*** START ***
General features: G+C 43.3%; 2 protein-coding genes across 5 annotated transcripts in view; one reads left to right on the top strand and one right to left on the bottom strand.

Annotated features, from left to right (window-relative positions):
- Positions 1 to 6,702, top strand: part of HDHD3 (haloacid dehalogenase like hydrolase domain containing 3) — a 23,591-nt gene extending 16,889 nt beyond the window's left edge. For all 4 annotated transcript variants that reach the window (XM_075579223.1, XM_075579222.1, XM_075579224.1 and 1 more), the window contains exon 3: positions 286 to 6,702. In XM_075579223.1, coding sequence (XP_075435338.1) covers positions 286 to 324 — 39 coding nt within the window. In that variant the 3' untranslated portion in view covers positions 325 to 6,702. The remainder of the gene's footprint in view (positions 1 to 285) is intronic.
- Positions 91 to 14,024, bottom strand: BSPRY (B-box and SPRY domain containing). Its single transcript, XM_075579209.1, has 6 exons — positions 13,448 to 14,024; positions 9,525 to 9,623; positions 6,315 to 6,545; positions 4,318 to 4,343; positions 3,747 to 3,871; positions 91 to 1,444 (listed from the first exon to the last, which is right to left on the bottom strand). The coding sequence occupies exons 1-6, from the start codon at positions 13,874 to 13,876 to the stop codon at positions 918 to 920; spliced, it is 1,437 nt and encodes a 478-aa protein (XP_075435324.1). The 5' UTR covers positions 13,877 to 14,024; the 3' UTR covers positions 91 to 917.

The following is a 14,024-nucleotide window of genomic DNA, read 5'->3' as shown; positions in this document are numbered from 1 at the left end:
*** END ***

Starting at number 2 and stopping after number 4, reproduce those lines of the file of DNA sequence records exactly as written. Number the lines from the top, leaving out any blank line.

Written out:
Annotated features, from left to right (window-relative positions):
- Positions 1 to 6,702, top strand: part of HDHD3 (haloacid dehalogenase like hydrolase domain containing 3) — a 23,591-nt gene extending 16,889 nt beyond the window's left edge. For all 4 annotated transcript variants that reach the window (XM_075579223.1, XM_075579222.1, XM_075579224.1 and 1 more), the window contains exon 3: positions 286 to 6,702. In XM_075579223.1, coding sequence (XP_075435338.1) covers positions 286 to 324 — 39 coding nt within the window. In that variant the 3' untranslated portion in view covers positions 325 to 6,702. The remainder of the gene's footprint in view (positions 1 to 285) is intronic.
- Positions 91 to 14,024, bottom strand: BSPRY (B-box and SPRY domain containing). Its single transcript, XM_075579209.1, has 6 exons — positions 13,448 to 14,024; positions 9,525 to 9,623; positions 6,315 to 6,545; positions 4,318 to 4,343; positions 3,747 to 3,871; positions 91 to 1,444 (listed from the first exon to the last, which is right to left on the bottom strand). The coding sequence occupies exons 1-6, from the start codon at positions 13,874 to 13,876 to the stop codon at positions 918 to 920; spliced, it is 1,437 nt and encodes a 478-aa protein (XP_075435324.1). The 5' UTR covers positions 13,877 to 14,024; the 3' UTR covers positions 91 to 917.